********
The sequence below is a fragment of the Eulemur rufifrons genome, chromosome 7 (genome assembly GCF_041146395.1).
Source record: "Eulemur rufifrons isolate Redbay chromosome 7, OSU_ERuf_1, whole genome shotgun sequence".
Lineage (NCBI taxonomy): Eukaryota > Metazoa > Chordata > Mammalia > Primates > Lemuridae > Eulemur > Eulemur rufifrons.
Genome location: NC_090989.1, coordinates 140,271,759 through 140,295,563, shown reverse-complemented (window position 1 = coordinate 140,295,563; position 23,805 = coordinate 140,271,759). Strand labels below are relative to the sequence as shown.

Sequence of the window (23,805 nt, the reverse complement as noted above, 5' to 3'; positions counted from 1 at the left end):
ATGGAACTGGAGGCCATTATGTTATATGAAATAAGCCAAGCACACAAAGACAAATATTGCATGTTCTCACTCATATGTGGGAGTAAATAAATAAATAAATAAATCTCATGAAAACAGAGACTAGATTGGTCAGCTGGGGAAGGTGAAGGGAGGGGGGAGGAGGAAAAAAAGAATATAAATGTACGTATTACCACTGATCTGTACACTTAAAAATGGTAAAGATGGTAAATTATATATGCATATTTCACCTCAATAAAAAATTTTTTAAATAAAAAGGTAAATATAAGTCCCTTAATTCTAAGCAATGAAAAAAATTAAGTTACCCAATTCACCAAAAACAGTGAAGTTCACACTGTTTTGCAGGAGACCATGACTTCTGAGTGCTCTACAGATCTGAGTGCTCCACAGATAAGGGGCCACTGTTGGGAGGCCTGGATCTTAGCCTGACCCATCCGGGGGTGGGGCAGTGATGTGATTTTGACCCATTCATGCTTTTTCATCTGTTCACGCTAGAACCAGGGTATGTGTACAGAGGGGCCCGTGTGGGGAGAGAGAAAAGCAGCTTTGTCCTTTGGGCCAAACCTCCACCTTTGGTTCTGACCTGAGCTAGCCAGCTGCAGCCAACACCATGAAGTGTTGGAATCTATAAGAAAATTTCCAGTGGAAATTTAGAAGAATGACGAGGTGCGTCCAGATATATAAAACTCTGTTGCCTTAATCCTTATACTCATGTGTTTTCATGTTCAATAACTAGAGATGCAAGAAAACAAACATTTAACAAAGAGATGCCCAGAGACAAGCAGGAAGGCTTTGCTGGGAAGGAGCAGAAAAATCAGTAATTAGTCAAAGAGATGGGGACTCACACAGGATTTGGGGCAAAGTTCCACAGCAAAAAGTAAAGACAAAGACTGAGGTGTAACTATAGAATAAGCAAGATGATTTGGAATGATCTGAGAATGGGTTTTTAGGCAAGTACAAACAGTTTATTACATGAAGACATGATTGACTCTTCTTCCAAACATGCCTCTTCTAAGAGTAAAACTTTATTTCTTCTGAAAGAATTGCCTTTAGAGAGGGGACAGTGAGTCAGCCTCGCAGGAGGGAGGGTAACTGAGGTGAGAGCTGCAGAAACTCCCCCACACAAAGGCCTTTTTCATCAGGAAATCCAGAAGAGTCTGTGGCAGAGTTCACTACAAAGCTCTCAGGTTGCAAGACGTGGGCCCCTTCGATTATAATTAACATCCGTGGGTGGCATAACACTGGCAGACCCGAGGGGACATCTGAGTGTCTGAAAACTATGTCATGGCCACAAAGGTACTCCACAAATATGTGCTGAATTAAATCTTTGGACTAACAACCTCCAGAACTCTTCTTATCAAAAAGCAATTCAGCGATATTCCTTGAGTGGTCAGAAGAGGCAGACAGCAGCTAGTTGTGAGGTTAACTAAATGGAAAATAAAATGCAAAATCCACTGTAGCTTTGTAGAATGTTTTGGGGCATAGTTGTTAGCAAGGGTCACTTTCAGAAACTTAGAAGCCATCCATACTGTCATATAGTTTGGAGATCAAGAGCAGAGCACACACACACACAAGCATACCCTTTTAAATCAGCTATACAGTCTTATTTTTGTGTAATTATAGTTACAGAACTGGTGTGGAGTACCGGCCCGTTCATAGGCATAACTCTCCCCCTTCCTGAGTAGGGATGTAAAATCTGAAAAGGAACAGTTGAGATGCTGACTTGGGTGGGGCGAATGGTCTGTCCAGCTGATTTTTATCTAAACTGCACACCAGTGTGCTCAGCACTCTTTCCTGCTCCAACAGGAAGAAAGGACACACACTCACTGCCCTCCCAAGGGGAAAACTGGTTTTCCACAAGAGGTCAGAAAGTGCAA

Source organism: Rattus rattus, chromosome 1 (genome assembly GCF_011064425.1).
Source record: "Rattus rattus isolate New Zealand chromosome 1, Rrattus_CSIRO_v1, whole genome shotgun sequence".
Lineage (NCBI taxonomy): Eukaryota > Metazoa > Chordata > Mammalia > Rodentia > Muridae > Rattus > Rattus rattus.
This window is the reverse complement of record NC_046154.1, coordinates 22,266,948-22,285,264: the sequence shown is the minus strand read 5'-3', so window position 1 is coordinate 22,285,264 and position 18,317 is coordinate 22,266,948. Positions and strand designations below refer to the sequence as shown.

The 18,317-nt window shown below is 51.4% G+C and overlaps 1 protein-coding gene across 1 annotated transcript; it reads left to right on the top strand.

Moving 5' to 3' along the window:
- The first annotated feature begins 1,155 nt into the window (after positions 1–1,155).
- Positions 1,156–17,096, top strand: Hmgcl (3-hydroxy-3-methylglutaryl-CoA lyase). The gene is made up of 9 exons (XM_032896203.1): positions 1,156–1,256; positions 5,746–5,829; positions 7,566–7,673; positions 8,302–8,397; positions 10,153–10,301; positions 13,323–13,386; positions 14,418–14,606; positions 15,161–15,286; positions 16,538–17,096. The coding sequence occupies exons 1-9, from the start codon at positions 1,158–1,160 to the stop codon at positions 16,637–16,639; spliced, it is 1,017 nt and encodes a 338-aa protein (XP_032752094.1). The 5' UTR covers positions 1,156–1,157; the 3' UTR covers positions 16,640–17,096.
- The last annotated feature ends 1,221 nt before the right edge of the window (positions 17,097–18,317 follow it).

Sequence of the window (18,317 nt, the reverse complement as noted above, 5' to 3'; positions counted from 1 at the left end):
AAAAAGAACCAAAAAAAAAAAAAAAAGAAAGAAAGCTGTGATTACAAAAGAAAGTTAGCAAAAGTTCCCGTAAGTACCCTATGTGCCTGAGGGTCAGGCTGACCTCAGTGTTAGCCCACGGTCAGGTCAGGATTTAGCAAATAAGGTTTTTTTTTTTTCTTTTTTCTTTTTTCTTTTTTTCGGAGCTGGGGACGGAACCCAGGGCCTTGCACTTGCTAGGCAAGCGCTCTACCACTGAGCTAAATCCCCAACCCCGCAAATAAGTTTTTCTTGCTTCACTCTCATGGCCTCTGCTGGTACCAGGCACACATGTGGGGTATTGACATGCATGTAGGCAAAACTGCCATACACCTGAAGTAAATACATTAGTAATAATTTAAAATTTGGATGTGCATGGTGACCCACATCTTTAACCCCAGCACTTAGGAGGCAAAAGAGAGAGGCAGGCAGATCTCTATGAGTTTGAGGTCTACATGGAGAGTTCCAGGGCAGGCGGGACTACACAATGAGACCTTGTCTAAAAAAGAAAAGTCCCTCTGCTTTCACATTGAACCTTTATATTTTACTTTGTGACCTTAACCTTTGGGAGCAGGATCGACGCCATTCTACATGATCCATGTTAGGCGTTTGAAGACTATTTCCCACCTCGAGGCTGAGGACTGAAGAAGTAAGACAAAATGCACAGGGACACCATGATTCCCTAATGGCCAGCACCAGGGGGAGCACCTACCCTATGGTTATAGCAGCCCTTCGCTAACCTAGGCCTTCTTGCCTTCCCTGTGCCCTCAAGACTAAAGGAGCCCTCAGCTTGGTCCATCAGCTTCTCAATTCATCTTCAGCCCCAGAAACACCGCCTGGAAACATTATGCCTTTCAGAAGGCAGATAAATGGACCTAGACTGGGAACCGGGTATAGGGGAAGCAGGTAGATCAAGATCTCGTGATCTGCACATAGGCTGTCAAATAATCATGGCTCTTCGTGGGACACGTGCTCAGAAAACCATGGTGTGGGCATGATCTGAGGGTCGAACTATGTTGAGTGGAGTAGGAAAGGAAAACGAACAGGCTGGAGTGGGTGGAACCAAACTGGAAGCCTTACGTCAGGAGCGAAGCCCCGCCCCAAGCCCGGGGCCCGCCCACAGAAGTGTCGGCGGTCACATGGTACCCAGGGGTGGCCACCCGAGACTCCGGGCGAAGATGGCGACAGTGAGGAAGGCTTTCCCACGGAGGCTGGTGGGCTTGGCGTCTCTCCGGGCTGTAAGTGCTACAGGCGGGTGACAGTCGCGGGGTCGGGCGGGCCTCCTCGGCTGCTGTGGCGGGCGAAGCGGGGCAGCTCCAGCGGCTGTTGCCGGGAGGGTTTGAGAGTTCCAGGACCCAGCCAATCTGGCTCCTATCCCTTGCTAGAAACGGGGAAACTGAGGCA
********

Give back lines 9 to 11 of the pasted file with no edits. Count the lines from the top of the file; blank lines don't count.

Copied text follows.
Lineage (NCBI taxonomy): Eukaryota > Metazoa > Chordata > Mammalia > Rodentia > Muridae > Rattus > Rattus rattus.
This window is the reverse complement of record NC_046154.1, coordinates 22,266,948-22,285,264: the sequence shown is the minus strand read 5'-3', so window position 1 is coordinate 22,285,264 and position 18,317 is coordinate 22,266,948. Positions and strand designations below refer to the sequence as shown.

The 18,317-nt window shown below is 51.4% G+C and overlaps 1 protein-coding gene across 1 annotated transcript; it reads left to right on the top strand.